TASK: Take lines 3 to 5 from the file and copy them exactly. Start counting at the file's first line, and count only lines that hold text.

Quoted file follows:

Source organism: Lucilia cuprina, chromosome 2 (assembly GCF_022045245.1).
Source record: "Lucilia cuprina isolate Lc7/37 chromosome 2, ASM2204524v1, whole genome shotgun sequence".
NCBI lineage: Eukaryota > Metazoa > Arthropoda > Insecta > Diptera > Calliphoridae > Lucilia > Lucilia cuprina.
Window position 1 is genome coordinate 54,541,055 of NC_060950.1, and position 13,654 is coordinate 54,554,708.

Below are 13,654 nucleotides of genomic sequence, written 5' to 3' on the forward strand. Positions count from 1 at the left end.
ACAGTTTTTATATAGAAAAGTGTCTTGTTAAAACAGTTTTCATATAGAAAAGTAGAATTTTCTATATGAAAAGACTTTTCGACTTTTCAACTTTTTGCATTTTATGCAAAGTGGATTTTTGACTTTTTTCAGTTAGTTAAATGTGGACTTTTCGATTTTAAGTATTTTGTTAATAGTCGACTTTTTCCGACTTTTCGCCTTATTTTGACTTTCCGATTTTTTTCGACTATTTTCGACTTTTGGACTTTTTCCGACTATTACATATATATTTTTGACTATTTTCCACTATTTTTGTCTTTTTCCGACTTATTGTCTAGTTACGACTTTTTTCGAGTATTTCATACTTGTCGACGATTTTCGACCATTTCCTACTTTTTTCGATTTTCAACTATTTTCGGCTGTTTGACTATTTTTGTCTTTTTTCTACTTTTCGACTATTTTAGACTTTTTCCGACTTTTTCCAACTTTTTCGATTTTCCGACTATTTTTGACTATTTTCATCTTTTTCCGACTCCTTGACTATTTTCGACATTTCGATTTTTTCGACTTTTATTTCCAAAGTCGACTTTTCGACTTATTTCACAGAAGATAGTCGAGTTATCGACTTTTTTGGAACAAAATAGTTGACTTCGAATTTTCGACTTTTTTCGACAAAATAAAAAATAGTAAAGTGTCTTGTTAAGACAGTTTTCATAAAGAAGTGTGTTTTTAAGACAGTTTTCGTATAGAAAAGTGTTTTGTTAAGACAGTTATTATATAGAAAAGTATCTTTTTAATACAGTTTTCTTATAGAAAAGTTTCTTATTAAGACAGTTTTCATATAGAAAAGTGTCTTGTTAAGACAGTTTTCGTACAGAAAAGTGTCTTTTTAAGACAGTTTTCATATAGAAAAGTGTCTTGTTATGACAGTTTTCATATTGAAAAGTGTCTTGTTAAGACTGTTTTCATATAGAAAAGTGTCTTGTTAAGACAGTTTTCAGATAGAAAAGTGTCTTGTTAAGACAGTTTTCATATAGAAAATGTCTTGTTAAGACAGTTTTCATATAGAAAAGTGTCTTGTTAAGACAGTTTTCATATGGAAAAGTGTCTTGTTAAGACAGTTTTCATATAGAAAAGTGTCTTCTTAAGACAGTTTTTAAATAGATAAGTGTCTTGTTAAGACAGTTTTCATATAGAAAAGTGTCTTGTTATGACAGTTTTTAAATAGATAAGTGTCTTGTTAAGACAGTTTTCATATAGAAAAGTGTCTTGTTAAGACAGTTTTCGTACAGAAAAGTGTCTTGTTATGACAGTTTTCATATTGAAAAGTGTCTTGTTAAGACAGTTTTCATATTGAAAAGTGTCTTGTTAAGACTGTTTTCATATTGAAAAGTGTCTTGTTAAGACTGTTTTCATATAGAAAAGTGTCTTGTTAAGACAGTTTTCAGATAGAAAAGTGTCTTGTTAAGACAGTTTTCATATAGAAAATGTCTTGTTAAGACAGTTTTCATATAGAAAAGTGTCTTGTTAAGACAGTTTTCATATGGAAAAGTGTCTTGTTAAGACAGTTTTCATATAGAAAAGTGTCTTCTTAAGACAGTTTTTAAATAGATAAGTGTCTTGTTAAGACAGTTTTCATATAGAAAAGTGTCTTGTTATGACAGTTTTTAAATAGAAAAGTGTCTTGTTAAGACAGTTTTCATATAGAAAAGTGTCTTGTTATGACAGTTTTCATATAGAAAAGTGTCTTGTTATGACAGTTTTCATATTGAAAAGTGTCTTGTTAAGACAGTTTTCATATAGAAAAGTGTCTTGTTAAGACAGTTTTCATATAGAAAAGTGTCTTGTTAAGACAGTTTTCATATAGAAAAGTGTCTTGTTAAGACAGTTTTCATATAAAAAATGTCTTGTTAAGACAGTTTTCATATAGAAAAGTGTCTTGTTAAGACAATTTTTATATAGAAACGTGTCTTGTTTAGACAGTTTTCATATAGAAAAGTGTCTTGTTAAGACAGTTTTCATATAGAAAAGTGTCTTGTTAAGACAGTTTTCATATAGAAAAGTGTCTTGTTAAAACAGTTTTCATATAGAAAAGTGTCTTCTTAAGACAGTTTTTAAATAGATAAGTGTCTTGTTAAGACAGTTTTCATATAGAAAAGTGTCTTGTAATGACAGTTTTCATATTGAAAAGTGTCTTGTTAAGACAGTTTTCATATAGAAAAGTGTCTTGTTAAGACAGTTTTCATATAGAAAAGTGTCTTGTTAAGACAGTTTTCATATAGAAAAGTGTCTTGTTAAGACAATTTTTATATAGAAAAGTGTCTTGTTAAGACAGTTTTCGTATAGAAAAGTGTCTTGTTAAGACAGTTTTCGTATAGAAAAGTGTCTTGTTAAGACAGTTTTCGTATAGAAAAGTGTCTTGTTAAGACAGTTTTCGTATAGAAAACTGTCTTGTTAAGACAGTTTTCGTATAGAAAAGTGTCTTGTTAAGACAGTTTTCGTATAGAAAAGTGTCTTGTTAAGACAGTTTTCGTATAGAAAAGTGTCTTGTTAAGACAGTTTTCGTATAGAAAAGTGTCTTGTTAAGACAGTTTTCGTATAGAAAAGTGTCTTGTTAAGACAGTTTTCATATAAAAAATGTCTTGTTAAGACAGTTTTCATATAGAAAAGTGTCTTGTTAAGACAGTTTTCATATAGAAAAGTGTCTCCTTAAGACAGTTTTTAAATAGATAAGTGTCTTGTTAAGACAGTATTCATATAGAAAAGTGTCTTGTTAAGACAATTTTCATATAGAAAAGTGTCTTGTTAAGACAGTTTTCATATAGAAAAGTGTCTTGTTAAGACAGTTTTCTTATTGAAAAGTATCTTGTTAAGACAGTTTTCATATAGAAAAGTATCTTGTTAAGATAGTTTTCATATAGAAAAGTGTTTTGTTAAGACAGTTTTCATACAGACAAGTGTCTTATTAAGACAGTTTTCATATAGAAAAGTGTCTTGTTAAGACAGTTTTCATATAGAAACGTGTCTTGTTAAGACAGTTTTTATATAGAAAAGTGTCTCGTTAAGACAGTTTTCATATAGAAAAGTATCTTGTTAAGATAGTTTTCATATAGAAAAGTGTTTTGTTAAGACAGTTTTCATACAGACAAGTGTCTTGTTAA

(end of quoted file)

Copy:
NCBI lineage: Eukaryota > Metazoa > Arthropoda > Insecta > Diptera > Calliphoridae > Lucilia > Lucilia cuprina.
Window position 1 is genome coordinate 54,541,055 of NC_060950.1, and position 13,654 is coordinate 54,554,708.

Below are 13,654 nucleotides of genomic sequence, written 5' to 3' on the forward strand. Positions count from 1 at the left end.